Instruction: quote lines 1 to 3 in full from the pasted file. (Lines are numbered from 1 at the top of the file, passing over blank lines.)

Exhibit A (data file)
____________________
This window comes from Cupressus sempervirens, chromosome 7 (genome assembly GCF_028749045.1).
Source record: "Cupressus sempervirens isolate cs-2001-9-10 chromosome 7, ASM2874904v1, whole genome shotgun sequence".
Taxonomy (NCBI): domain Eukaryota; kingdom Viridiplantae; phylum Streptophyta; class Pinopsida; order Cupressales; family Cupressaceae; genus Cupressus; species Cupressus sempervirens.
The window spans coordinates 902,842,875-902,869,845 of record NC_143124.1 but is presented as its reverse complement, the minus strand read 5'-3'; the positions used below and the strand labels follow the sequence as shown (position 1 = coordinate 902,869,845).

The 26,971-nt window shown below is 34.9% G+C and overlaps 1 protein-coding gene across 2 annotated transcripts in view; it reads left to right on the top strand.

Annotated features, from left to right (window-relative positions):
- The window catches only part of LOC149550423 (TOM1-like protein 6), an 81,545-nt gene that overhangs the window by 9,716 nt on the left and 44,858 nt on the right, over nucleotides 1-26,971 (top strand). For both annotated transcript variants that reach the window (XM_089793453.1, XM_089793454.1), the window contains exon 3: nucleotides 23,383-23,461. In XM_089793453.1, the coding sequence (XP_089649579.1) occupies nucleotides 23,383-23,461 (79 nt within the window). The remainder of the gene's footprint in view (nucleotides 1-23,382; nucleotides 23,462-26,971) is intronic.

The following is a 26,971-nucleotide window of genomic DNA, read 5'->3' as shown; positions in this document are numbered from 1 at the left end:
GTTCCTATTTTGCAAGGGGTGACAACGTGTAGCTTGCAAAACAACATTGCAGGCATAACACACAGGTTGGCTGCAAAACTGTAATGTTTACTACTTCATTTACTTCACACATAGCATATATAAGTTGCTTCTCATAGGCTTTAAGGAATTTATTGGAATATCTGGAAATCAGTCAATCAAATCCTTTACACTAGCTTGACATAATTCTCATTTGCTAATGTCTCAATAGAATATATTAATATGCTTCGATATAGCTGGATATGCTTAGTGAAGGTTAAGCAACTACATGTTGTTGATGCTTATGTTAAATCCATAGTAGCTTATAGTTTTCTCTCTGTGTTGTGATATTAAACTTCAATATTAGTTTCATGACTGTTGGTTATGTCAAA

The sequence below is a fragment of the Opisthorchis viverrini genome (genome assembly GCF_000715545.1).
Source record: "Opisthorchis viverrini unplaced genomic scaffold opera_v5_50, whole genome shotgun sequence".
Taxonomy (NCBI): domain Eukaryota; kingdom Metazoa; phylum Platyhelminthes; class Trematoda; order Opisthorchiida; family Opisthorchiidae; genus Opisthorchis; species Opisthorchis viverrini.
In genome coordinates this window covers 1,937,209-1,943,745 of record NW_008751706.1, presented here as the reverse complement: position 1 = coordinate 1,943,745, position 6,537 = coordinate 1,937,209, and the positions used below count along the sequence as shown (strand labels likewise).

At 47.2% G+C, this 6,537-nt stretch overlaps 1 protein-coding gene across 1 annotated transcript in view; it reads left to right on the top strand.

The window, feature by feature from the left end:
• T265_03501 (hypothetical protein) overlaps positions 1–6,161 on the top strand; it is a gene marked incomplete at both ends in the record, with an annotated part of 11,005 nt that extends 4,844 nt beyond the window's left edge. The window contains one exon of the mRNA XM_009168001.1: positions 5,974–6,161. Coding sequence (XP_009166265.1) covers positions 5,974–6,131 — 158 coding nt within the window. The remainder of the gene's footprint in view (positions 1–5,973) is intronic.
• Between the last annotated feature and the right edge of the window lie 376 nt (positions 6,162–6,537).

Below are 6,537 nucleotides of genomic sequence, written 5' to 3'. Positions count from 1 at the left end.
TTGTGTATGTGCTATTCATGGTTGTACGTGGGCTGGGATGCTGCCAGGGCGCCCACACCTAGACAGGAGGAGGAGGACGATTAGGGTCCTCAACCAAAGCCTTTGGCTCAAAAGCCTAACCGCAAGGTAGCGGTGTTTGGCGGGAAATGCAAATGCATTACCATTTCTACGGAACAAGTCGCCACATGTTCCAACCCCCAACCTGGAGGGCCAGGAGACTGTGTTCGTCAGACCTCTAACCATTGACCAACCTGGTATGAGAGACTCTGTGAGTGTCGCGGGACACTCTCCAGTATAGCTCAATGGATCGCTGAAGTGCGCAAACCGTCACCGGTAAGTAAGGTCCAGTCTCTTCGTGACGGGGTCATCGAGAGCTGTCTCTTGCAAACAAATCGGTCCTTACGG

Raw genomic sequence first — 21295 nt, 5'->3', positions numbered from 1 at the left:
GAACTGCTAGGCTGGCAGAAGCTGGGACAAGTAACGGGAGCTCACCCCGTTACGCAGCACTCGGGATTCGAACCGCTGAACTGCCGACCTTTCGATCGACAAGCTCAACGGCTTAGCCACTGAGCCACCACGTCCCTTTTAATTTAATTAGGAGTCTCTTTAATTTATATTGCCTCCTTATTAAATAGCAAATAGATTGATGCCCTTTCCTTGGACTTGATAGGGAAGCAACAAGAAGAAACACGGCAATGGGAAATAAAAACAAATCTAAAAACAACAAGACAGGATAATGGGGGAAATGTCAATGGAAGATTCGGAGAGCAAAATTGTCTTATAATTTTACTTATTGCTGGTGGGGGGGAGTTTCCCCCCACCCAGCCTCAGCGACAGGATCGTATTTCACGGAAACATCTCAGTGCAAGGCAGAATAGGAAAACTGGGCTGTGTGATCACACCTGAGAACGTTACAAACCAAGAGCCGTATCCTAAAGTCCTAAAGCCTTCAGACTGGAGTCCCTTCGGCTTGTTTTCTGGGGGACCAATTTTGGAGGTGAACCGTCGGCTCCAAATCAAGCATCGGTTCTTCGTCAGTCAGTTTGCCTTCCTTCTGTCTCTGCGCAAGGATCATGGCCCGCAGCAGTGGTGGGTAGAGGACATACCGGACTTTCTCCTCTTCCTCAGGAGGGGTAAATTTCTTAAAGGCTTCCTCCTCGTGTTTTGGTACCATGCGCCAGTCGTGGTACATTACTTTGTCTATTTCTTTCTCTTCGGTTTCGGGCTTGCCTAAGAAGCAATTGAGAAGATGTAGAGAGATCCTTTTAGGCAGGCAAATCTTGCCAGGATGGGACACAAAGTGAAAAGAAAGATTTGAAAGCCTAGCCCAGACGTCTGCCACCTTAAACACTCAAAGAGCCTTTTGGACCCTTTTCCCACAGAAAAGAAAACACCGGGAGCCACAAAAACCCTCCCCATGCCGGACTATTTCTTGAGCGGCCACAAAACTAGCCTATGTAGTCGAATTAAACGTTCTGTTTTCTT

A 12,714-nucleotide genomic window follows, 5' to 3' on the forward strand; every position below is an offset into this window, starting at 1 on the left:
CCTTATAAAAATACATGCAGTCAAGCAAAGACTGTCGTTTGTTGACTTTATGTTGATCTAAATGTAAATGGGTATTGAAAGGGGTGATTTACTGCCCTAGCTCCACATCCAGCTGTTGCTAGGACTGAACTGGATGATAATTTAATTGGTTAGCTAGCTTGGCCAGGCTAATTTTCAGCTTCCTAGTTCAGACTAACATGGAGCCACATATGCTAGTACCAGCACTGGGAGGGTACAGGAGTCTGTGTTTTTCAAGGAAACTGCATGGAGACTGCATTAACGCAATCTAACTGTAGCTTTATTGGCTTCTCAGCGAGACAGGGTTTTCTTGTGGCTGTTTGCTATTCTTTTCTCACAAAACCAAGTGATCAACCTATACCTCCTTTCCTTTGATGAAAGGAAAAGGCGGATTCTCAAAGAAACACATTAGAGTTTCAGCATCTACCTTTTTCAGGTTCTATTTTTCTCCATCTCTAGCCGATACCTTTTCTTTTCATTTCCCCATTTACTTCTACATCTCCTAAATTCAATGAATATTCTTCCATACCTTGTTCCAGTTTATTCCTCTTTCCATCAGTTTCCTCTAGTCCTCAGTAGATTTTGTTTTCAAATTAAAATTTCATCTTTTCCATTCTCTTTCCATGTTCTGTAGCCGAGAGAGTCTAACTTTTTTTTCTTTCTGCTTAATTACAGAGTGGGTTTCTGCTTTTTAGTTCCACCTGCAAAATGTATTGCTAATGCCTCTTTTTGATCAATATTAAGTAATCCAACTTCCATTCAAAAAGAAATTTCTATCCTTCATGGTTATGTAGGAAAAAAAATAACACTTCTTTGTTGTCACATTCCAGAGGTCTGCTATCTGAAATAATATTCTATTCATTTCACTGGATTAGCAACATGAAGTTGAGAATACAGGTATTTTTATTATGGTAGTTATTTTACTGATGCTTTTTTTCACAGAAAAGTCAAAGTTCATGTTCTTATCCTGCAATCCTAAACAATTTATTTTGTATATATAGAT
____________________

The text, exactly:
This window comes from Cupressus sempervirens, chromosome 7 (genome assembly GCF_028749045.1).
Source record: "Cupressus sempervirens isolate cs-2001-9-10 chromosome 7, ASM2874904v1, whole genome shotgun sequence".
Taxonomy (NCBI): domain Eukaryota; kingdom Viridiplantae; phylum Streptophyta; class Pinopsida; order Cupressales; family Cupressaceae; genus Cupressus; species Cupressus sempervirens.